By Daled Amos
When wars — and even battles — are over, we naturally ask: who won?
Normally, victory brings with it the acquisition of advantages like increased power and land, while losing brings not only a certain degree of humiliation, but also surrendering land and control.
And stalemates — those often bring recriminations and political headaches, especially when you are more powerful and are expected to win.
Over the years, wars between Israel and Hamas have brought a series of ceasefires with each side claiming victory:
o Operation Summer Rains / Operation Autumn Clouds (2006)
o Operation Cast Lead (2008–2009)
o Operation Pillar of Defense (2012)
o Operation Protective Edge (2014)
And now, another clash — one that wasn’t even given a name.
At The Jerusalem Post, Anna Ahronheim describes it as A Deadly Weekend Which Wasn’t Even A War. She describes it as a case of terrorism and retribution where “both sides upped the ante to a deadly level not seen since 2014’s Operation Protective Edge.” After snipers wounded an IDF officer and a female soldier, Israel responded with an Air Force to strike on a Hamas target in Gaza, killing two terrorists.
But matters did not end there.
Hamas responded with almost 700 rockets, during which 4 Israeli civilians were killed:
Moshe Agadi, the first Israeli civilian killed since 2014, was killed outside his Ashkelon home by shrapnel to his stomach and chest; Moshe Feder, 68, from Kfar Saba, was killed after a Kornet anti-tank guided missile struck a car near the Gaza border between Yad Mordechai and Sderot; Ziad Alhamamda was critically injured in his chest by shrapnel from a direct strike on an Ashkelon factory; and Pinchas Menachem Prezuasman was killed after he suffered severe shrapnel injuries to his chest while running to a shelter in Ashdod.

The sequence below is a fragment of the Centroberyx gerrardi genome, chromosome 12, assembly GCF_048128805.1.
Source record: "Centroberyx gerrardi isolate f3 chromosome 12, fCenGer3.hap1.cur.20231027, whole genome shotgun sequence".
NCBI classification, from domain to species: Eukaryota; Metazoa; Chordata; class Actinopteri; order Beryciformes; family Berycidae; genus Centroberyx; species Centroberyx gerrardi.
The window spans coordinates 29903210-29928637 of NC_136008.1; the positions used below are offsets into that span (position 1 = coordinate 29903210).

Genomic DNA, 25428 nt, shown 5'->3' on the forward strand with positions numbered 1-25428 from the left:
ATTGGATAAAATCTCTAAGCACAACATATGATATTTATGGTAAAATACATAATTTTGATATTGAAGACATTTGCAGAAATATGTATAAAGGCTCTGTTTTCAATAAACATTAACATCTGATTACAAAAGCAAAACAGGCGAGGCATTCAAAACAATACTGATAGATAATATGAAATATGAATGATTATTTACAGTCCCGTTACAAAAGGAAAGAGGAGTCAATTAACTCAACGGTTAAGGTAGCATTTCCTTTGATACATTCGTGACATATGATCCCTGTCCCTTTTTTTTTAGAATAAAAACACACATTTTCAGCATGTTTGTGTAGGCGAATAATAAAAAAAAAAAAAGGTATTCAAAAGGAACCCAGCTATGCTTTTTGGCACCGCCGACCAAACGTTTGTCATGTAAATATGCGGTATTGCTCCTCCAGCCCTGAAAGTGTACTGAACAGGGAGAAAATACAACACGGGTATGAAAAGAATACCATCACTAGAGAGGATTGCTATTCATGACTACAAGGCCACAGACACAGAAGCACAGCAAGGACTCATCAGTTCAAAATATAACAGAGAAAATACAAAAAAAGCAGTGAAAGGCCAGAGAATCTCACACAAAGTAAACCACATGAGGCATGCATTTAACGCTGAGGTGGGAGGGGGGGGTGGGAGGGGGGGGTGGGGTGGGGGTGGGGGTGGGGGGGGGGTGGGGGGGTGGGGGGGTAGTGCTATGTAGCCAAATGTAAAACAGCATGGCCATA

o Overwhelming Iron Dome with massive, simultaneous firings. (They claim they were successful. Israel denies this.)
o Aiming an explosive-laden drone at an Iron Dome battery.
o Launching a Kornet anti-tank missile into a civilian van (Hamas tried this last year, but fired on the bus only after IDF troops had gotten off.)
For its part, Israel did something different too. It renewed the practice of targeted assassinations, killing Hamed al-Khoudary, the money man who brought funds from Iran to Gaza. This was the first such assassination since 2014, and it was carried out despite the possibility of leading to all-out war. Instead, Israel warned that the policy would continue — and another Hamas terrorist was later killed while riding his motorcycle and the IDF also targeted the homes of other senior terrorists.
Was he successful?
On Twitter, Elijah J. Magnier, who writes for Kuwait’s Al Rai Media Group claimed that Hamas was the clear winner:
Israel stood strong in the face of Hamas pressure, and resisted a ceasefire, under adverse conditions; a lesson Hamas will remember before renewing fire the next time its demands are not immediately met
He contends that Israel accomplished its objectives, and that “Hamas begged for a ceasefire, for a full 24 hours, before Israel agreed to one.”
According to Yishai:
o It was Hamas that needed a ceasefire before Ramadan, more than Israel needed it in order to be able to hold the Eurovision song festival